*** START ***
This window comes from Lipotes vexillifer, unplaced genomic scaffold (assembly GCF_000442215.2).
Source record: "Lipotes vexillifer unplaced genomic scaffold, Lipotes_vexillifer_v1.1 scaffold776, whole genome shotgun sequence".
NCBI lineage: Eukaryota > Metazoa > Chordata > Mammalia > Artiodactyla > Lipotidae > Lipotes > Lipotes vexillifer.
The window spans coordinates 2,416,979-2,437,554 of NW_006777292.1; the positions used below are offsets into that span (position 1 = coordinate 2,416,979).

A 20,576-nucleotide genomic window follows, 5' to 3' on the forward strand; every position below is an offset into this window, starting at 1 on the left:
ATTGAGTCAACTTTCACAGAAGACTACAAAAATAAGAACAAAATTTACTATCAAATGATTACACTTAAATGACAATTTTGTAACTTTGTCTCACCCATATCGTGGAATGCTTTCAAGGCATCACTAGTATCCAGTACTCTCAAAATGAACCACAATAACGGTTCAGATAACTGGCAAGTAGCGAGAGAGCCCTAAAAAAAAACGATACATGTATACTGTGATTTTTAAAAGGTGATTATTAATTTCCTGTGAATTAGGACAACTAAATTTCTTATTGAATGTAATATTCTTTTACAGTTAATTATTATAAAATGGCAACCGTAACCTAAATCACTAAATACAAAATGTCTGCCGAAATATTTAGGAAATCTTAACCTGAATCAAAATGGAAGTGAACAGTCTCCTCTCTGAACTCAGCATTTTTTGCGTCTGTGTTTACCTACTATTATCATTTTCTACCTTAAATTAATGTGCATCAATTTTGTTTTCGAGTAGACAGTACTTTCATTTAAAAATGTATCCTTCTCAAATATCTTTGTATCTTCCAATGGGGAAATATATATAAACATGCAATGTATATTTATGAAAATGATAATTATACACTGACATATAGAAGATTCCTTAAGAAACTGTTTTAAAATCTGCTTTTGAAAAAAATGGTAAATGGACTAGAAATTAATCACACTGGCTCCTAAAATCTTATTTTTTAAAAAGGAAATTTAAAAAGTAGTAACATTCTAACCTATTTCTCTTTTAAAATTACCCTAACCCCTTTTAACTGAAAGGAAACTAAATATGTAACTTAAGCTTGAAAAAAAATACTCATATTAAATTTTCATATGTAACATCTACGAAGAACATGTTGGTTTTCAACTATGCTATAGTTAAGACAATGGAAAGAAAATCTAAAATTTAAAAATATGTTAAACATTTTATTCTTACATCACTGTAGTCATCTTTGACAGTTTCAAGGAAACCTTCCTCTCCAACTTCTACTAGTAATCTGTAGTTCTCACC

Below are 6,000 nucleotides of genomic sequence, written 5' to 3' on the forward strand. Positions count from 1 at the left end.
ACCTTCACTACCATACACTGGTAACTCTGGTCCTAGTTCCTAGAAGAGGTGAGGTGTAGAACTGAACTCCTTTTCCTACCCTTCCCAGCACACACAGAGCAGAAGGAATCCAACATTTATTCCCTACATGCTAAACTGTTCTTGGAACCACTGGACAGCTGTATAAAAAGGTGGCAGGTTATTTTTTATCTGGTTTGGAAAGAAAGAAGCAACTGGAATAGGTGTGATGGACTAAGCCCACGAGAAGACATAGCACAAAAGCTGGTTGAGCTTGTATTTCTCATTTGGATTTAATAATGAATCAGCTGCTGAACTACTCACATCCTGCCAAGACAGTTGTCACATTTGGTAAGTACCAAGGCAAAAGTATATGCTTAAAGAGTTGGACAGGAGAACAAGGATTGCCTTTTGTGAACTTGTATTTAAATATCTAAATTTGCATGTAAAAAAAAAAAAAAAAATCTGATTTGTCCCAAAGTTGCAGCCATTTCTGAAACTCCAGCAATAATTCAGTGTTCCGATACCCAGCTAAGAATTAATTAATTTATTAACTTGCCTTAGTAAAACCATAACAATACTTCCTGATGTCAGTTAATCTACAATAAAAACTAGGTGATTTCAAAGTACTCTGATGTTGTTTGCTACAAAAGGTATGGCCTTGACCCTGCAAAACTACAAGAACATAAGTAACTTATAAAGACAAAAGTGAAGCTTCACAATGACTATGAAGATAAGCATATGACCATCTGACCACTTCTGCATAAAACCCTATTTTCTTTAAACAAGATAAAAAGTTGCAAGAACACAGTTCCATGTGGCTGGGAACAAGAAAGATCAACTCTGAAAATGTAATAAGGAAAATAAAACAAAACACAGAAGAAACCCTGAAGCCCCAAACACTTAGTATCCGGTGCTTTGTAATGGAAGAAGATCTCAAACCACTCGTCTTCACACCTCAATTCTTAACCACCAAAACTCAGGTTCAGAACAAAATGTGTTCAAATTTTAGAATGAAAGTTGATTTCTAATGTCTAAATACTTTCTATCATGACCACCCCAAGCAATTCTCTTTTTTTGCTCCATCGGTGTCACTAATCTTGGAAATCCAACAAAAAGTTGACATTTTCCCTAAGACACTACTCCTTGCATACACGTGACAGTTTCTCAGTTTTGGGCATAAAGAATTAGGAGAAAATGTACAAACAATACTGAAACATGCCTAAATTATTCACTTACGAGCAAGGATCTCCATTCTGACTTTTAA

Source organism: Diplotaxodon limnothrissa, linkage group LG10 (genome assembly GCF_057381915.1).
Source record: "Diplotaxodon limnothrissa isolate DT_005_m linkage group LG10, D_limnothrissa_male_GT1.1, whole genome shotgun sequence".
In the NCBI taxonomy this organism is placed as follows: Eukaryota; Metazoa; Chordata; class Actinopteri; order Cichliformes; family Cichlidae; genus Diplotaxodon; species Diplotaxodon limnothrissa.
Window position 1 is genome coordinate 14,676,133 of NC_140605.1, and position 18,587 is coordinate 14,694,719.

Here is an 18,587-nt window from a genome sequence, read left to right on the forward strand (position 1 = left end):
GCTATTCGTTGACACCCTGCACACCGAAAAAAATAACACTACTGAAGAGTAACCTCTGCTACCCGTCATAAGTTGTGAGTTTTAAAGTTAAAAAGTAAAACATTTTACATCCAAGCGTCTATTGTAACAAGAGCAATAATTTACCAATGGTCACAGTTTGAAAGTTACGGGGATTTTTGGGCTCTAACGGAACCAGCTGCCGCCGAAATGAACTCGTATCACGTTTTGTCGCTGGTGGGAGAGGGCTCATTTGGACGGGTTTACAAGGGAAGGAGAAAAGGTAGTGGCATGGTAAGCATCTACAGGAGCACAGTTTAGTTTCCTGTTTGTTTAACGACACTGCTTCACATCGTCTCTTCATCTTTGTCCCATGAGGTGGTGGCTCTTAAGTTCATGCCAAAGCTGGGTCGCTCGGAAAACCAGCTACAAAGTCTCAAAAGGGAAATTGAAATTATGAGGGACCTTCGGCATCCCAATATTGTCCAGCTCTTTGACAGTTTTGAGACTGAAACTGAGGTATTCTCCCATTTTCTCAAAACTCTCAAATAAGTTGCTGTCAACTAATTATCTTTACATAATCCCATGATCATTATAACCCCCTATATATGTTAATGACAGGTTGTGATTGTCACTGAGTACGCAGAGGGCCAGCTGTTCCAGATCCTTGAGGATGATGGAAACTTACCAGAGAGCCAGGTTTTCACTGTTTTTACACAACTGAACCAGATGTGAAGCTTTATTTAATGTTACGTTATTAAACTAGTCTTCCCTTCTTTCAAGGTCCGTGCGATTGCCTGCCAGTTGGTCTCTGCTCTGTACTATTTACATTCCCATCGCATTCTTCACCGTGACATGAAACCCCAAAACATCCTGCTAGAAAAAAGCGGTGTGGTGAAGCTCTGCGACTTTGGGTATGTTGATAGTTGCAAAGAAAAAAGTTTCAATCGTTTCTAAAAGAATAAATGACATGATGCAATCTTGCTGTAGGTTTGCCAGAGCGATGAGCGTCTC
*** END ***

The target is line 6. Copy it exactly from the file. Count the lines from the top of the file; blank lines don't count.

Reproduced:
ATTGAGTCAACTTTCACAGAAGACTACAAAAATAAGAACAAAATTTACTATCAAATGATTACACTTAAATGACAATTTTGTAACTTTGTCTCACCCATATCGTGGAATGCTTTCAAGGCATCACTAGTATCCAGTACTCTCAAAATGAACCACAATAACGGTTCAGATAACTGGCAAGTAGCGAGAGAGCCCTAAAAAAAAACGATACATGTATACTGTGATTTTTAAAAGGTGATTATTAATTTCCTGTGAATTAGGACAACTAAATTTCTTATTGAATGTAATATTCTTTTACAGTTAATTATTATAAAATGGCAACCGTAACCTAAATCACTAAATACAAAATGTCTGCCGAAATATTTAGGAAATCTTAACCTGAATCAAAATGGAAGTGAACAGTCTCCTCTCTGAACTCAGCATTTTTTGCGTCTGTGTTTACCTACTATTATCATTTTCTACCTTAAATTAATGTGCATCAATTTTGTTTTCGAGTAGACAGTACTTTCATTTAAAAATGTATCCTTCTCAAATATCTTTGTATCTTCCAATGGGGAAATATATATAAACATGCAATGTATATTTATGAAAATGATAATTATACACTGACATATAGAAGATTCCTTAAGAAACTGTTTTAAAATCTGCTTTTGAAAAAAATGGTAAATGGACTAGAAATTAATCACACTGGCTCCTAAAATCTTATTTTTTAAAAAGGAAATTTAAAAAGTAGTAACATTCTAACCTATTTCTCTTTTAAAATTACCCTAACCCCTTTTAACTGAAAGGAAACTAAATATGTAACTTAAGCTTGAAAAAAAATACTCATATTAAATTTTCATATGTAACATCTACGAAGAACATGTTGGTTTTCAACTATGCTATAGTTAAGACAATGGAAAGAAAATCTAAAATTTAAAAATATGTTAAACATTTTATTCTTACATCACTGTAGTCATCTTTGACAGTTTCAAGGAAACCTTCCTCTCCAACTTCTACTAGTAATCTGTAGTTCTCACC